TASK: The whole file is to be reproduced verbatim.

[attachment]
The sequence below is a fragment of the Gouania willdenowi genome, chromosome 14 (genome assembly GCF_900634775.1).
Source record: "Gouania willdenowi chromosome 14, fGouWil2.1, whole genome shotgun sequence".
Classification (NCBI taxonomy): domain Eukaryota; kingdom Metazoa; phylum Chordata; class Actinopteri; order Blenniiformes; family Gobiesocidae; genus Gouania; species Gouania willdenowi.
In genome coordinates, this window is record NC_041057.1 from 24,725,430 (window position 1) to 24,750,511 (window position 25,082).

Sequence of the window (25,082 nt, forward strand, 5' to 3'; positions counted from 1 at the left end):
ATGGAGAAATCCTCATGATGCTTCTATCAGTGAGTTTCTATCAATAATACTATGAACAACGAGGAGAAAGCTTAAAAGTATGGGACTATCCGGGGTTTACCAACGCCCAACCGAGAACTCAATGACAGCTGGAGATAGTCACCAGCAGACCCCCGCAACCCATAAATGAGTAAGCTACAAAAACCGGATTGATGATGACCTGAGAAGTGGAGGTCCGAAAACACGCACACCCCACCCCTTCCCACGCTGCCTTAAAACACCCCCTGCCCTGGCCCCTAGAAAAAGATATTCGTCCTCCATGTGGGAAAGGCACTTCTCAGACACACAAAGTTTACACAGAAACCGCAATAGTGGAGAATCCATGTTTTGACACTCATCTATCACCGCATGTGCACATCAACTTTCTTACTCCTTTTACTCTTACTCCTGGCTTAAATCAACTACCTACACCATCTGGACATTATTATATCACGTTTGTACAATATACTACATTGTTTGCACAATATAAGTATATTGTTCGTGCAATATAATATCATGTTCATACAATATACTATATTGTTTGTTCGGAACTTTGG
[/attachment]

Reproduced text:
The sequence below is a fragment of the Gouania willdenowi genome, chromosome 14 (genome assembly GCF_900634775.1).
Source record: "Gouania willdenowi chromosome 14, fGouWil2.1, whole genome shotgun sequence".
Classification (NCBI taxonomy): domain Eukaryota; kingdom Metazoa; phylum Chordata; class Actinopteri; order Blenniiformes; family Gobiesocidae; genus Gouania; species Gouania willdenowi.
In genome coordinates, this window is record NC_041057.1 from 24,725,430 (window position 1) to 24,750,511 (window position 25,082).

Sequence of the window (25,082 nt, forward strand, 5' to 3'; positions counted from 1 at the left end):
ATGGAGAAATCCTCATGATGCTTCTATCAGTGAGTTTCTATCAATAATACTATGAACAACGAGGAGAAAGCTTAAAAGTATGGGACTATCCGGGGTTTACCAACGCCCAACCGAGAACTCAATGACAGCTGGAGATAGTCACCAGCAGACCCCCGCAACCCATAAATGAGTAAGCTACAAAAACCGGATTGATGATGACCTGAGAAGTGGAGGTCCGAAAACACGCACACCCCACCCCTTCCCACGCTGCCTTAAAACACCCCCTGCCCTGGCCCCTAGAAAAAGATATTCGTCCTCCATGTGGGAAAGGCACTTCTCAGACACACAAAGTTTACACAGAAACCGCAATAGTGGAGAATCCATGTTTTGACACTCATCTATCACCGCATGTGCACATCAACTTTCTTACTCCTTTTACTCTTACTCCTGGCTTAAATCAACTACCTACACCATCTGGACATTATTATATCACGTTTGTACAATATACTACATTGTTTGCACAATATAAGTATATTGTTCGTGCAATATAATATCATGTTCATACAATATACTATATTGTTTGTTCGGAACTTTGG